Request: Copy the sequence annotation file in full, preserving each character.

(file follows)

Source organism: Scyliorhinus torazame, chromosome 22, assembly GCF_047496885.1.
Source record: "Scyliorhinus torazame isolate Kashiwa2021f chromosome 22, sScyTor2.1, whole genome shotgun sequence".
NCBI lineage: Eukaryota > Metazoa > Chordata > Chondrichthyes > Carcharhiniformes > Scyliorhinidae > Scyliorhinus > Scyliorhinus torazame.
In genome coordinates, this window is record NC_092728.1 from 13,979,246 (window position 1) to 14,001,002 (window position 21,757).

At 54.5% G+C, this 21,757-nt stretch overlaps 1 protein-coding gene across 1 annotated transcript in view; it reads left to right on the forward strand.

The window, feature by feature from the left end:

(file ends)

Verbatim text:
Source organism: Scyliorhinus torazame, chromosome 22, assembly GCF_047496885.1.
Source record: "Scyliorhinus torazame isolate Kashiwa2021f chromosome 22, sScyTor2.1, whole genome shotgun sequence".
NCBI lineage: Eukaryota > Metazoa > Chordata > Chondrichthyes > Carcharhiniformes > Scyliorhinidae > Scyliorhinus > Scyliorhinus torazame.
In genome coordinates, this window is record NC_092728.1 from 13,979,246 (window position 1) to 14,001,002 (window position 21,757).

At 54.5% G+C, this 21,757-nt stretch overlaps 1 protein-coding gene across 1 annotated transcript in view; it reads left to right on the forward strand.

The window, feature by feature from the left end: